St. Patrick’s Cathedral

James Renwick Jr. and William Rodrigue

Fifth Avenue, bet. E50 and E51.

1851-79, towers 1888

Gothic Revival



St. Patrick's Cathedral is the largest decorated Neo-Gothic-style Catholic cathedral in North America. It is the seat of the archbishop of the Roman Catholic Archdiocese of New York, and a parish church, located on Fifth Avenue between 50th and 51st streets in Manhattan. It faces Rockefeller Center.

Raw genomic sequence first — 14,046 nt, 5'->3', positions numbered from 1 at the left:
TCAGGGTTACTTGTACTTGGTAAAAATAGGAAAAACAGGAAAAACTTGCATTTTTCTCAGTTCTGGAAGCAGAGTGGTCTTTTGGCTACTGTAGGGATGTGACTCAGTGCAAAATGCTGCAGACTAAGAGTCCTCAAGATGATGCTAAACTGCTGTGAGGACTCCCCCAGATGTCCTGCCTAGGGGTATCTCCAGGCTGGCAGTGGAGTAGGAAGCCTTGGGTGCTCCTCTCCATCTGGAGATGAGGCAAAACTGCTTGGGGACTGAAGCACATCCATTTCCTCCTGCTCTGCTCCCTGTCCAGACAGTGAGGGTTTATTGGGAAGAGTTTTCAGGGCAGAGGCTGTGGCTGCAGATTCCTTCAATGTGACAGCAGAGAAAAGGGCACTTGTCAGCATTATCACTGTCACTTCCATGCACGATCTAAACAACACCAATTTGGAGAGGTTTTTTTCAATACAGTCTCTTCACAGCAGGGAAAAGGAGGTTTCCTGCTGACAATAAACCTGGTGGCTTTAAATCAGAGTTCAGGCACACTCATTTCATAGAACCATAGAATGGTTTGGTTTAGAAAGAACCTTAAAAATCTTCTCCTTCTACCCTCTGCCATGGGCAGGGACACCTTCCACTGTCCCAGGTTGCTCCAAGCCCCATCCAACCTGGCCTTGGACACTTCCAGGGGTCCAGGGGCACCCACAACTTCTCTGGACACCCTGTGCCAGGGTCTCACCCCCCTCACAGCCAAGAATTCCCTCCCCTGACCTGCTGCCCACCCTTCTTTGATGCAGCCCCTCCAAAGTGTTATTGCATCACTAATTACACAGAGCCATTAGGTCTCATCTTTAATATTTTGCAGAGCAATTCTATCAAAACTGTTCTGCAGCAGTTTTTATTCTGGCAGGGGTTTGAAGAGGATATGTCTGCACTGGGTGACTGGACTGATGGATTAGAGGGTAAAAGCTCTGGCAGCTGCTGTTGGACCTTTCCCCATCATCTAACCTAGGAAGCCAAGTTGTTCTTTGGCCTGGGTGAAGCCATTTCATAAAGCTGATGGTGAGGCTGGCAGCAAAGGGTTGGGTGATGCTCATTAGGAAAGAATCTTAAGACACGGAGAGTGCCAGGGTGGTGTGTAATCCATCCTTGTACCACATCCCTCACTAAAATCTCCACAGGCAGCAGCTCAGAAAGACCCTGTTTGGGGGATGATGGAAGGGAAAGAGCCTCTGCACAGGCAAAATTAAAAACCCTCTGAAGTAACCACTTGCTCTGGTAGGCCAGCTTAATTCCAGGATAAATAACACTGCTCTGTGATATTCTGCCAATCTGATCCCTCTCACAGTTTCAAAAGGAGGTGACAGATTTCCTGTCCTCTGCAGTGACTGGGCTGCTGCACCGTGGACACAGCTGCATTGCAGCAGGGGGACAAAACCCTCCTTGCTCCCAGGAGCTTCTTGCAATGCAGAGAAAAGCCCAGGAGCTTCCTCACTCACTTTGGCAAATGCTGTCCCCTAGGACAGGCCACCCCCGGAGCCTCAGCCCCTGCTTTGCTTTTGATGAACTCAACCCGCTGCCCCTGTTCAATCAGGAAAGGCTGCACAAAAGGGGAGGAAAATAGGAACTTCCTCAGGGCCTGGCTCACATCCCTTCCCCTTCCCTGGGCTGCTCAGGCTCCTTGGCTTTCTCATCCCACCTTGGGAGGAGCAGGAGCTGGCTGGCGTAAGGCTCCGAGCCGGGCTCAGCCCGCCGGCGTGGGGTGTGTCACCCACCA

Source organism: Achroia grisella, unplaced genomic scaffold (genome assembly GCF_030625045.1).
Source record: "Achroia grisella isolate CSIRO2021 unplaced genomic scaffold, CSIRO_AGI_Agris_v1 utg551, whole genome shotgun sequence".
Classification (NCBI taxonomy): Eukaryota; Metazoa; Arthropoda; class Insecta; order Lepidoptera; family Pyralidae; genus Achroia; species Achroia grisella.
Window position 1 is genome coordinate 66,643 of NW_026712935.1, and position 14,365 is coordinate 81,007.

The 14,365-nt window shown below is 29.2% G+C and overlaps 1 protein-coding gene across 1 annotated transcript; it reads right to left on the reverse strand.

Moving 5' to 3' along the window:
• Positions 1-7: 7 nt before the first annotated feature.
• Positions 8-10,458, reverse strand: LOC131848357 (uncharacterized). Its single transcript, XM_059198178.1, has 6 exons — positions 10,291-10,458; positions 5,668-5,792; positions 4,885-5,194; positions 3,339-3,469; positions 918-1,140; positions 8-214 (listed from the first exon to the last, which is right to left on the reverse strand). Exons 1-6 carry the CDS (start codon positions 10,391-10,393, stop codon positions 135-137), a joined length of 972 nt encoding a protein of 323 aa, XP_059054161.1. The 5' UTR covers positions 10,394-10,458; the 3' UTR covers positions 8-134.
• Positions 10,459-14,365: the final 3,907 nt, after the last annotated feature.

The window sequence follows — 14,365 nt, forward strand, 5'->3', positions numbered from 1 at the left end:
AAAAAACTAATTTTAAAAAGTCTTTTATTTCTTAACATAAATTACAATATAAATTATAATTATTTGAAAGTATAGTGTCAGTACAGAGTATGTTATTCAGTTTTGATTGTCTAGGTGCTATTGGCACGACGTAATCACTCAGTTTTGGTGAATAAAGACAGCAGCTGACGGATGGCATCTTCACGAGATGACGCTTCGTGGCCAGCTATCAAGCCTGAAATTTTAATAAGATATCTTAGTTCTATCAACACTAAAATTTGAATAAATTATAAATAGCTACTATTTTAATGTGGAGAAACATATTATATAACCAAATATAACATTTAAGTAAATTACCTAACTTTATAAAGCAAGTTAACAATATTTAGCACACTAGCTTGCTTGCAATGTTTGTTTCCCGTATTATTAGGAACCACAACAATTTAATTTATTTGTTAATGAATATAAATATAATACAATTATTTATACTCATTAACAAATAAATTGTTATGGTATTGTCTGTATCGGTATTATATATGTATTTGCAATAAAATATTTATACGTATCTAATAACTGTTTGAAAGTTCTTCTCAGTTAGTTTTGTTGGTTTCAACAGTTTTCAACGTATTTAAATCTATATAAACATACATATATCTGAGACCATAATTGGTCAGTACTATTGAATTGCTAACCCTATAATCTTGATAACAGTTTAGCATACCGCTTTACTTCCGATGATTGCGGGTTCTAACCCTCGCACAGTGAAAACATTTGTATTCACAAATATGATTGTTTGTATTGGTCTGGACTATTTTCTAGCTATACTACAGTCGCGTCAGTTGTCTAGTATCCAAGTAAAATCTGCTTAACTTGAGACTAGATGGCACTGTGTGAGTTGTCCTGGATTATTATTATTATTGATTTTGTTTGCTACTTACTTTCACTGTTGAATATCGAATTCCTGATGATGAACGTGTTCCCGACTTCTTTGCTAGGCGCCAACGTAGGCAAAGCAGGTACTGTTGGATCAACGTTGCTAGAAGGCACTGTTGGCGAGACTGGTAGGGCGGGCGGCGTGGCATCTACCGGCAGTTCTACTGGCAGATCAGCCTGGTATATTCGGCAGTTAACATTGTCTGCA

The Cathedral of New York's Catholic Archdiocese and seat of its Cardinal, in its early years this elaborate building served, among others, the working class, immigrant Catholic staff who were employed by the city's Episcopalian elite. The Cathedral's Gothic Revival design is based on French models. Somewhat generic in its form, it lacks the quaint flavor of Grace and Trinity Churches and the mysterious grandeur of St. John the Divine. A Lady Chapel, added to the Madison Avenue side of the Cathedral in 1906, is more impressive than the rest of the edifice. When construction began, the Cathedral was located on the outskirts of town in an area of slaughter houses and cattle yards. As construction progressed, the city advanced northwards to the area around St. Patrick's. Nevertheless, the site remained somewhat 'tainted' in the minds of 19th century New Yorkers.

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